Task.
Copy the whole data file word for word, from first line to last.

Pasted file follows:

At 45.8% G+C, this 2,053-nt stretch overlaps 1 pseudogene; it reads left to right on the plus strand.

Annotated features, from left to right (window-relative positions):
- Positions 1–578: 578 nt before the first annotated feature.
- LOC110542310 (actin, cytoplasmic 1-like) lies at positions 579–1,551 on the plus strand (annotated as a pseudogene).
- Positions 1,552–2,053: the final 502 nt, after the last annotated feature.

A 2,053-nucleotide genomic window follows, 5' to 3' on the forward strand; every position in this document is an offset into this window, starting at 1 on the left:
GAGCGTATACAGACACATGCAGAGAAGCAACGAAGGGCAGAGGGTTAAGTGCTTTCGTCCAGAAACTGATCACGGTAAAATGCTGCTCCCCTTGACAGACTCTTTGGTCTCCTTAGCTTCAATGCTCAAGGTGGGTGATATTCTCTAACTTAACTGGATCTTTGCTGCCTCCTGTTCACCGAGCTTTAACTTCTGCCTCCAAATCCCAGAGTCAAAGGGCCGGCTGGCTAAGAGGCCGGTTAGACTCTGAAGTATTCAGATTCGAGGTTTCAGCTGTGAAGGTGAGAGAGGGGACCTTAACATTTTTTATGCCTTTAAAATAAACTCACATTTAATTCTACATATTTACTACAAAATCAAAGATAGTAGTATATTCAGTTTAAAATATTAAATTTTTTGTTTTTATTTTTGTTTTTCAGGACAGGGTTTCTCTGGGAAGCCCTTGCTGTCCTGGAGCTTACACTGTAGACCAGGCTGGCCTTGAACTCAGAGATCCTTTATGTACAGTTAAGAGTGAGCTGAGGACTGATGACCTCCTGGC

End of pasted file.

At 45.8% G+C, this 2,053-nt stretch overlaps 1 pseudogene; it reads left to right on the plus strand.

Annotated features, from left to right (window-relative positions):
- Positions 1–578: 578 nt before the first annotated feature.
- LOC110542310 (actin, cytoplasmic 1-like) lies at positions 579–1,551 on the plus strand (annotated as a pseudogene).
- Positions 1,552–2,053: the final 502 nt, after the last annotated feature.

A 2,053-nucleotide genomic window follows, 5' to 3' on the forward strand; every position in this document is an offset into this window, starting at 1 on the left:
GAGCGTATACAGACACATGCAGAGAAGCAACGAAGGGCAGAGGGTTAAGTGCTTTCGTCCAGAAACTGATCACGGTAAAATGCTGCTCCCCTTGACAGACTCTTTGGTCTCCTTAGCTTCAATGCTCAAGGTGGGTGATATTCTCTAACTTAACTGGATCTTTGCTGCCTCCTGTTCACCGAGCTTTAACTTCTGCCTCCAAATCCCAGAGTCAAAGGGCCGGCTGGCTAAGAGGCCGGTTAGACTCTGAAGTATTCAGATTCGAGGTTTCAGCTGTGAAGGTGAGAGAGGGGACCTTAACATTTTTTATGCCTTTAAAATAAACTCACATTTAATTCTACATATTTACTACAAAATCAAAGATAGTAGTATATTCAGTTTAAAATATTAAATTTTTTGTTTTTATTTTTGTTTTTCAGGACAGGGTTTCTCTGGGAAGCCCTTGCTGTCCTGGAGCTTACACTGTAGACCAGGCTGGCCTTGAACTCAGAGATCCTTTATGTACAGTTAAGAGTGAGCTGAGGACTGATGACCTCCTGGC